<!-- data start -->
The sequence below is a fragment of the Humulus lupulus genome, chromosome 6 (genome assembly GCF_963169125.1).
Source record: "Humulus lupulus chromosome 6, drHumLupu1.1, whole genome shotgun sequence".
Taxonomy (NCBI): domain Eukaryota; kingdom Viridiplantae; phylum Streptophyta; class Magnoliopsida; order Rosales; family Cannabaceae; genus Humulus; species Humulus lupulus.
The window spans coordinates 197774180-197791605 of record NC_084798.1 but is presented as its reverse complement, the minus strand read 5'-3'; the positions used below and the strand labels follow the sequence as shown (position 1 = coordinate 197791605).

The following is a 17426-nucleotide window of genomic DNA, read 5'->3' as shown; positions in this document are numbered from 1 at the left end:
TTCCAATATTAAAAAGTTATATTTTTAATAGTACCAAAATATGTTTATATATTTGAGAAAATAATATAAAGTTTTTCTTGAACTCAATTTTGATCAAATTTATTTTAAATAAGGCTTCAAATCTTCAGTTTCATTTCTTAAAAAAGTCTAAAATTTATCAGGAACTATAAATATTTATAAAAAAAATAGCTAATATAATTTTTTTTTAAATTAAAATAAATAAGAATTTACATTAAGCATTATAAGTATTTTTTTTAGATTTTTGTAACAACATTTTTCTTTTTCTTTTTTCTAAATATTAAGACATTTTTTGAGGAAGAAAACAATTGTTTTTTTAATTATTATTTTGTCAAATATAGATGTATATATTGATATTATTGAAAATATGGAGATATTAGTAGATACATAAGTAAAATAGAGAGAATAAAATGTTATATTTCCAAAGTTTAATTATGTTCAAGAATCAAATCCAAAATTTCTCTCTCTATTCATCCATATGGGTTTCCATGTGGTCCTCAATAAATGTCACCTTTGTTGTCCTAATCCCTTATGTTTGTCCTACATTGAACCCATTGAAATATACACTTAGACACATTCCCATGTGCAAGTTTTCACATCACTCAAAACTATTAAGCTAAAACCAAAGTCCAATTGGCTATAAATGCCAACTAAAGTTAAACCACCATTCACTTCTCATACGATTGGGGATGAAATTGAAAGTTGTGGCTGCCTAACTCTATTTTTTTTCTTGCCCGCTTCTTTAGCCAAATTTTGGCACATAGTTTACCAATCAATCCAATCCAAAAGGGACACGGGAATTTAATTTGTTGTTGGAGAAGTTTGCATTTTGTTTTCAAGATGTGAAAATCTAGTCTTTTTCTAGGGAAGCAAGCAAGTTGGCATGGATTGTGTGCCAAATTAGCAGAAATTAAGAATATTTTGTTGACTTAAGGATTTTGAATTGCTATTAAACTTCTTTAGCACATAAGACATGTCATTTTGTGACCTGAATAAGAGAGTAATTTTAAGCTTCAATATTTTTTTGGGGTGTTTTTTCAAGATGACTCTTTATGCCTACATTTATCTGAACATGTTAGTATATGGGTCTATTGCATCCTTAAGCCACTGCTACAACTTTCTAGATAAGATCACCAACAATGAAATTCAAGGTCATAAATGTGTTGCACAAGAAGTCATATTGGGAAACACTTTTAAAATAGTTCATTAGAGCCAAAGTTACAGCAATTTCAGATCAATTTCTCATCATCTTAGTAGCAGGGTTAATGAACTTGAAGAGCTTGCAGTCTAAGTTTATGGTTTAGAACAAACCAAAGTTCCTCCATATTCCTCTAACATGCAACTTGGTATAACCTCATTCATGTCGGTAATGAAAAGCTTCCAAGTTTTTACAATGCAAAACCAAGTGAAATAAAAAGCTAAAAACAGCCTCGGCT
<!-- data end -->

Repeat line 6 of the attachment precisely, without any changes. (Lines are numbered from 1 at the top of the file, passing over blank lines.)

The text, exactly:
TTCCAATATTAAAAAGTTATATTTTTAATAGTACCAAAATATGTTTATATATTTGAGAAAATAATATAAAGTTTTTCTTGAACTCAATTTTGATCAAATTTATTTTAAATAAGGCTTCAAATCTTCAGTTTCATTTCTTAAAAAAGTCTAAAATTTATCAGGAACTATAAATATTTATAAAAAAAATAGCTAATATAATTTTTTTTTAAATTAAAATAAATAAGAATTTACATTAAGCATTATAAGTATTTTTTTTAGATTTTTGTAACAACATTTTTCTTTTTCTTTTTTCTAAATATTAAGACATTTTTTGAGGAAGAAAACAATTGTTTTTTTAATTATTATTTTGTCAAATATAGATGTATATATTGATATTATTGAAAATATGGAGATATTAGTAGATACATAAGTAAAATAGAGAGAATAAAATGTTATATTTCCAAAGTTTAATTATGTTCAAGAATCAAATCCAAAATTTCTCTCTCTATTCATCCATATGGGTTTCCATGTGGTCCTCAATAAATGTCACCTTTGTTGTCCTAATCCCTTATGTTTGTCCTACATTGAACCCATTGAAATATACACTTAGACACATTCCCATGTGCAAGTTTTCACATCACTCAAAACTATTAAGCTAAAACCAAAGTCCAATTGGCTATAAATGCCAACTAAAGTTAAACCACCATTCACTTCTCATACGATTGGGGATGAAATTGAAAGTTGTGGCTGCCTAACTCTATTTTTTTTCTTGCCCGCTTCTTTAGCCAAATTTTGGCACATAGTTTACCAATCAATCCAATCCAAAAGGGACACGGGAATTTAATTTGTTGTTGGAGAAGTTTGCATTTTGTTTTCAAGATGTGAAAATCTAGTCTTTTTCTAGGGAAGCAAGCAAGTTGGCATGGATTGTGTGCCAAATTAGCAGAAATTAAGAATATTTTGTTGACTTAAGGATTTTGAATTGCTATTAAACTTCTTTAGCACATAAGACATGTCATTTTGTGACCTGAATAAGAGAGTAATTTTAAGCTTCAATATTTTTTTGGGGTGTTTTTTCAAGATGACTCTTTATGCCTACATTTATCTGAACATGTTAGTATATGGGTCTATTGCATCCTTAAGCCACTGCTACAACTTTCTAGATAAGATCACCAACAATGAAATTCAAGGTCATAAATGTGTTGCACAAGAAGTCATATTGGGAAACACTTTTAAAATAGTTCATTAGAGCCAAAGTTACAGCAATTTCAGATCAATTTCTCATCATCTTAGTAGCAGGGTTAATGAACTTGAAGAGCTTGCAGTCTAAGTTTATGGTTTAGAACAAACCAAAGTTCCTCCATATTCCTCTAACATGCAACTTGGTATAACCTCATTCATGTCGGTAATGAAAAGCTTCCAAGTTTTTACAATGCAAAACCAAGTGAAATAAAAAGCTAAAAACAGCCTCGGCT